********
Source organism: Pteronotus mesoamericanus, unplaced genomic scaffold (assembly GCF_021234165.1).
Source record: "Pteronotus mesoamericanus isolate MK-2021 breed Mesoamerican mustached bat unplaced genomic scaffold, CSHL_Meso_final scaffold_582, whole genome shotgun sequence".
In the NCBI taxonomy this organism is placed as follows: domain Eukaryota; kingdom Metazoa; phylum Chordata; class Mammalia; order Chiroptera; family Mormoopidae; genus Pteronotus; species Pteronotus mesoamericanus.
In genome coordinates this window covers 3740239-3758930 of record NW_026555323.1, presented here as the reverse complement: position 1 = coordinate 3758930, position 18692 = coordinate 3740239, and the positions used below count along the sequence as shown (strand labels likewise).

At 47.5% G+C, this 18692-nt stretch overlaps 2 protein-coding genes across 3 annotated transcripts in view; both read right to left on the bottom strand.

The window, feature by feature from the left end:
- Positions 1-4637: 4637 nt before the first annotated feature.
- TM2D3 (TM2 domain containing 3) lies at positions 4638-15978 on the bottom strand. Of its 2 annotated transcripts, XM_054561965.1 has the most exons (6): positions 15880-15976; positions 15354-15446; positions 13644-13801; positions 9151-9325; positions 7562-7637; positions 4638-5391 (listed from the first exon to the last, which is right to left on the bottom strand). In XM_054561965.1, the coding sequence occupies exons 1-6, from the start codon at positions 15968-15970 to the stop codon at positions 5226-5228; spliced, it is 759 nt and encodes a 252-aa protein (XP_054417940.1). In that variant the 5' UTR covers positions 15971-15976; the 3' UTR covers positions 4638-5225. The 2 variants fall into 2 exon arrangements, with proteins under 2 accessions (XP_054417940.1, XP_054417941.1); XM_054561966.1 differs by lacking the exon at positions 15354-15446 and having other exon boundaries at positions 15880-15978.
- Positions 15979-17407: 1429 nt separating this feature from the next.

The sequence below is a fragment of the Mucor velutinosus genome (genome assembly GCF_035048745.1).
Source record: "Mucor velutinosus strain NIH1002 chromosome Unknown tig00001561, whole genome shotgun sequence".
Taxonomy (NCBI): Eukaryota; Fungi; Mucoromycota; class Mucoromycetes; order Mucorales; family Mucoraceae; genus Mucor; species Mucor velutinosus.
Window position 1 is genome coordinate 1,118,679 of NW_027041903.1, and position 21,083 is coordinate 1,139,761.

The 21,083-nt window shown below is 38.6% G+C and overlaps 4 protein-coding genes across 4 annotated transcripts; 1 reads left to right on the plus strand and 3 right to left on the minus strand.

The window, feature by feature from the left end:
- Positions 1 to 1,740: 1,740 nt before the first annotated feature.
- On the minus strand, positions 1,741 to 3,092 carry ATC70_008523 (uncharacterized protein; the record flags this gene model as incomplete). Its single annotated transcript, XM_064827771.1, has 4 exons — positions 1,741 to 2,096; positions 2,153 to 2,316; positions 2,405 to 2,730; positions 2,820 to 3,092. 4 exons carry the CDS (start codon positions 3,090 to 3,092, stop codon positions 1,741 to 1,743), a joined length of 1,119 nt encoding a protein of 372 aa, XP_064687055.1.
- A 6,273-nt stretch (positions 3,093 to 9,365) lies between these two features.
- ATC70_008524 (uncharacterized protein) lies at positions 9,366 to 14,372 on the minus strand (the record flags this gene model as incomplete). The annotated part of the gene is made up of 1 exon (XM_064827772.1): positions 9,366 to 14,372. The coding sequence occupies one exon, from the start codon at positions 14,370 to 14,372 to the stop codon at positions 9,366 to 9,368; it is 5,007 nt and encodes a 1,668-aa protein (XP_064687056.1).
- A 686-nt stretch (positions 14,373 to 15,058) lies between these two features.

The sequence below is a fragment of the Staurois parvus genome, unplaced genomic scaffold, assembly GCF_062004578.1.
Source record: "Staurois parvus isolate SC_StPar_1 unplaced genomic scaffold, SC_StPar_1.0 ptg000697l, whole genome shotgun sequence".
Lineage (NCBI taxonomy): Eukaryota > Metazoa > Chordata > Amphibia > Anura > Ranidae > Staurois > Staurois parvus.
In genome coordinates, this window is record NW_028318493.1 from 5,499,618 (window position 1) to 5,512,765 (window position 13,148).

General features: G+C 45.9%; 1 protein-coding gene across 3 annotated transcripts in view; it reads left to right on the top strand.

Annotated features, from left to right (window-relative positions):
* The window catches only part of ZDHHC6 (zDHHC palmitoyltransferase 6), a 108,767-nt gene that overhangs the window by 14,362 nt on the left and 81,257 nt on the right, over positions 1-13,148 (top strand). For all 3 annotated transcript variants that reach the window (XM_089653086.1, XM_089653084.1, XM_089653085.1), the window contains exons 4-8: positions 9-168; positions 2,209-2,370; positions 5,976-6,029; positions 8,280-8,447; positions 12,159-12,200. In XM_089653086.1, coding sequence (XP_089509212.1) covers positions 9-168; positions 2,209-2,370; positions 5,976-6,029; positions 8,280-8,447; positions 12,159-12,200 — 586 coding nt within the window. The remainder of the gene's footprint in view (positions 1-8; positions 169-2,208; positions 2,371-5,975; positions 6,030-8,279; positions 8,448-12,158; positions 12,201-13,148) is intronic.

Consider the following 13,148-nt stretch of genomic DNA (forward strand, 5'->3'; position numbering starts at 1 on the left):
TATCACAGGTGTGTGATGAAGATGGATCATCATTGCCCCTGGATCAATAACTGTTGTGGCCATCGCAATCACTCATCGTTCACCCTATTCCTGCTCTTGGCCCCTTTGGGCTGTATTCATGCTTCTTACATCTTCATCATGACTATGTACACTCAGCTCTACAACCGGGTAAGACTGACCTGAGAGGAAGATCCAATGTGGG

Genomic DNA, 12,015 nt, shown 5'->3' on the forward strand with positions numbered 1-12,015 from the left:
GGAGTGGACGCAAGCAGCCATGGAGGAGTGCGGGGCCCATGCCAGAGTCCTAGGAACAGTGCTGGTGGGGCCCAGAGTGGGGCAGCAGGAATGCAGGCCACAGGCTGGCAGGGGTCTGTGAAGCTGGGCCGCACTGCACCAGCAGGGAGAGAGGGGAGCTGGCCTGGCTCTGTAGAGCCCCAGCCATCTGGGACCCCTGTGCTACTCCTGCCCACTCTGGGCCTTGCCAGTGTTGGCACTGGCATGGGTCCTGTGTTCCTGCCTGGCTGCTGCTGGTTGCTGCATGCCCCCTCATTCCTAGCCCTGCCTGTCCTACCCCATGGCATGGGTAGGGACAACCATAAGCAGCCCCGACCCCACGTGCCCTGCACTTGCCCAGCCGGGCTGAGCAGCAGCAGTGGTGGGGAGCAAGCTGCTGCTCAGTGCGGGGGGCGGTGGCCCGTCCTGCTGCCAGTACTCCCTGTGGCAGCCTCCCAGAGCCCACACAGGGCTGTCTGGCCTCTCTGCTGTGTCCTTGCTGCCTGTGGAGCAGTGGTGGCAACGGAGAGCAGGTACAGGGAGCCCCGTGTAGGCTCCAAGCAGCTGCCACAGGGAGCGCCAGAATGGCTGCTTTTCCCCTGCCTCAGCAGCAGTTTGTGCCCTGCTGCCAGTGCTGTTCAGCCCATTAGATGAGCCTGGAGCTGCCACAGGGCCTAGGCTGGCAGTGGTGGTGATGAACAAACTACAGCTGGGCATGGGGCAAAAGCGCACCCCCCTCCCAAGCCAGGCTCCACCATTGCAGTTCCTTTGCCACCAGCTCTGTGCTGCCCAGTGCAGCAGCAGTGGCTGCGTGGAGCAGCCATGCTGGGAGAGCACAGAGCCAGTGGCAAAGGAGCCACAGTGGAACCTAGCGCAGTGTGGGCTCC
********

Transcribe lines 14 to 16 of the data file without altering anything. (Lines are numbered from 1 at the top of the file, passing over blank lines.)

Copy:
The 21,083-nt window shown below is 38.6% G+C and overlaps 4 protein-coding genes across 4 annotated transcripts; 1 reads left to right on the plus strand and 3 right to left on the minus strand.

The window, feature by feature from the left end:
- Positions 1 to 1,740: 1,740 nt before the first annotated feature.